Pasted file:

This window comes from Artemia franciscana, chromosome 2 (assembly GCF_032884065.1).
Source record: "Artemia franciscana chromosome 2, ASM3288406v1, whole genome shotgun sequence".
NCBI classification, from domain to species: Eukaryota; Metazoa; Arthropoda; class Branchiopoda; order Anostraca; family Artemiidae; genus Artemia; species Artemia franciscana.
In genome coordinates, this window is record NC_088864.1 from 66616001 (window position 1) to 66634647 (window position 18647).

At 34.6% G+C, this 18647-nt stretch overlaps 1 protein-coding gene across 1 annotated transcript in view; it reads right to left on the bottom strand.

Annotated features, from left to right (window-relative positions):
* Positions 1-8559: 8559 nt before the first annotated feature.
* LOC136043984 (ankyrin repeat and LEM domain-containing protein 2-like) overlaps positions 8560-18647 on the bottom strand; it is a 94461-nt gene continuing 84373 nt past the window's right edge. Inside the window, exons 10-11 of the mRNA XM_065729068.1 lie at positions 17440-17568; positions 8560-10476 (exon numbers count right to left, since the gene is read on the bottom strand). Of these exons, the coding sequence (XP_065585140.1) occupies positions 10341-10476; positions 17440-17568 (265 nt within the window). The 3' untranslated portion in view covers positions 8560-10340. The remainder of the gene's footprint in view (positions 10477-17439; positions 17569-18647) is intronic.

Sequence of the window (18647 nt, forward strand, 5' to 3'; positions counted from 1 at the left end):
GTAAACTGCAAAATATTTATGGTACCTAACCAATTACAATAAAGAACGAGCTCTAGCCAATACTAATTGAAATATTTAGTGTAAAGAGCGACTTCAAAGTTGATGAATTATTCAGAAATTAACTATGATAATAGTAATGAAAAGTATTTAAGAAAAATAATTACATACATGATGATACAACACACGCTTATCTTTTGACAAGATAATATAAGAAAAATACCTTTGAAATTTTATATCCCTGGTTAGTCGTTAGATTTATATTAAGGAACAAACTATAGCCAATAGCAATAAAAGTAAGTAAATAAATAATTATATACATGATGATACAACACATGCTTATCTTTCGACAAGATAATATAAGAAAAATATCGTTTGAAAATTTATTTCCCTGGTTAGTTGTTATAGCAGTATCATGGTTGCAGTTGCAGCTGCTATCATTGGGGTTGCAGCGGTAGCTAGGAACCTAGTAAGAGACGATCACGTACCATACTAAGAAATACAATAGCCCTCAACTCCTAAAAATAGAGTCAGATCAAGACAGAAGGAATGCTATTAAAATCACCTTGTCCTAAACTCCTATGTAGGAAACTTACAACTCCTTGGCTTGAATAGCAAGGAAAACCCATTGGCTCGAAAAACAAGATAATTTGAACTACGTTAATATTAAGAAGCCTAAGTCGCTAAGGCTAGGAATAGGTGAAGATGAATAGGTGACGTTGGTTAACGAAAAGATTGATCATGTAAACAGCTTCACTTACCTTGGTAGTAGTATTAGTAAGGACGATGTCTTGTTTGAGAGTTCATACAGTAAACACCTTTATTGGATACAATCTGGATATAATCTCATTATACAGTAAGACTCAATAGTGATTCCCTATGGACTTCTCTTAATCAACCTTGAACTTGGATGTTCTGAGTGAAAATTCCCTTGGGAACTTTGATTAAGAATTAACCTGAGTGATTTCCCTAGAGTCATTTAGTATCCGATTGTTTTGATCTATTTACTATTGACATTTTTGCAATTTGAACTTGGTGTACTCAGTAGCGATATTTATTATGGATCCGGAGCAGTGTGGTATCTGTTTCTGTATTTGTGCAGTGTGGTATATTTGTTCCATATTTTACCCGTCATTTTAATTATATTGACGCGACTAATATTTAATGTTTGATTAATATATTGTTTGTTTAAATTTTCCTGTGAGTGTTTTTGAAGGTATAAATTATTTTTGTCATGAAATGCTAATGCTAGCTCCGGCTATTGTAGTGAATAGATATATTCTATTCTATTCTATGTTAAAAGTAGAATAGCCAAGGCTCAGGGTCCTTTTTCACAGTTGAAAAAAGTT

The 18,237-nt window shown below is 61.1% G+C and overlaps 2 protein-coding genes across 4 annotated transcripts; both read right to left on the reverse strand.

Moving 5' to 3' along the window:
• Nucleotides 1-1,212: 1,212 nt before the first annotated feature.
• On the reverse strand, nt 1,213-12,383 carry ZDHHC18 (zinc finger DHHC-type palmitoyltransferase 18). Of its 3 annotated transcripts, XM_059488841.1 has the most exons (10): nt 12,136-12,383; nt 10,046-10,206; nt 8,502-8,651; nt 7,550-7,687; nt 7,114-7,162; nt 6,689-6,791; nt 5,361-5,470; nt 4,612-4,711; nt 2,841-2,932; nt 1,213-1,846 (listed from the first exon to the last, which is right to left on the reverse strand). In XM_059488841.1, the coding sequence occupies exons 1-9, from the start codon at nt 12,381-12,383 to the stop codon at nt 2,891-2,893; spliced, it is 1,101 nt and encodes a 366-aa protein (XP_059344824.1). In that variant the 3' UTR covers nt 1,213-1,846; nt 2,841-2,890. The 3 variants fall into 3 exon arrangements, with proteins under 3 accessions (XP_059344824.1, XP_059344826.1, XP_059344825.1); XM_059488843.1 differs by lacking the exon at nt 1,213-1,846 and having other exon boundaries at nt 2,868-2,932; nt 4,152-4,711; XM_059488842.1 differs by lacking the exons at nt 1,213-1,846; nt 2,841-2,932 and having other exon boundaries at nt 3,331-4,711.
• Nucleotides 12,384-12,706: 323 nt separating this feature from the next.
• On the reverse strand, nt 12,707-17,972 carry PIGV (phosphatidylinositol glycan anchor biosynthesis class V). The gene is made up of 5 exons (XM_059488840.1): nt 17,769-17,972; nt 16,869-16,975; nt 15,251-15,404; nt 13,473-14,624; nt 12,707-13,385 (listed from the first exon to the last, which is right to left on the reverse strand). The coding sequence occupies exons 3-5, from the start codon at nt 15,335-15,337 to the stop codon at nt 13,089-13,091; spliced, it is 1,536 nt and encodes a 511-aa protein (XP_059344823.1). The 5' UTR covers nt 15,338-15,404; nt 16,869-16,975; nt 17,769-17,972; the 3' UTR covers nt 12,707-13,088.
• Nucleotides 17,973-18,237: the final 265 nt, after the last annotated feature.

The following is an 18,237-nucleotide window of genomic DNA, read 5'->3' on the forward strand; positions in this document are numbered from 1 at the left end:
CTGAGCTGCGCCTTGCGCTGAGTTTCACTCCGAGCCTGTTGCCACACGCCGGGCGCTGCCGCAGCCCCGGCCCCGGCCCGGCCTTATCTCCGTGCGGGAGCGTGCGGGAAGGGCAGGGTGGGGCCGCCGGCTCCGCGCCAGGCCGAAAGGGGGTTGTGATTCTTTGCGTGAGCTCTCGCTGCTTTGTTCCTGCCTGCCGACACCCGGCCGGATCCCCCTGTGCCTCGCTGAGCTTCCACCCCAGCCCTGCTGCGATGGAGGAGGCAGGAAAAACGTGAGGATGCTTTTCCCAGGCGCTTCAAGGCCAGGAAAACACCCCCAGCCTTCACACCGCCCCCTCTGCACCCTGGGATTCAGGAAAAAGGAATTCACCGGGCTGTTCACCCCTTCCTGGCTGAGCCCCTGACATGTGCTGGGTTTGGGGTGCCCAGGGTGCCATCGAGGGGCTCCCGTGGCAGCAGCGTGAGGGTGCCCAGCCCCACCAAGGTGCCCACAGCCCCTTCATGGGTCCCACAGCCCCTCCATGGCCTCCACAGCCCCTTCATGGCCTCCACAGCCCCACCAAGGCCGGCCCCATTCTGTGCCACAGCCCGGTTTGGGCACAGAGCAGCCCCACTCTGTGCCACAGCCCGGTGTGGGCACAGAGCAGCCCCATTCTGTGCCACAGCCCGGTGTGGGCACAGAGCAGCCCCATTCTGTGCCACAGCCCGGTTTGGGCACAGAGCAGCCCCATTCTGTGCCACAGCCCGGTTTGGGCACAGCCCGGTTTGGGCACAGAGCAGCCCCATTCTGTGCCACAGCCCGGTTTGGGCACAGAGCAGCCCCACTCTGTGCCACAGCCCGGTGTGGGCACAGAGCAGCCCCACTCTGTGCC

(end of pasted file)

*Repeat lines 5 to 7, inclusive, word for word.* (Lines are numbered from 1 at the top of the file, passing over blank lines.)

At 34.6% G+C, this 18647-nt stretch overlaps 1 protein-coding gene across 1 annotated transcript in view; it reads right to left on the bottom strand.

Annotated features, from left to right (window-relative positions):
* Positions 1-8559: 8559 nt before the first annotated feature.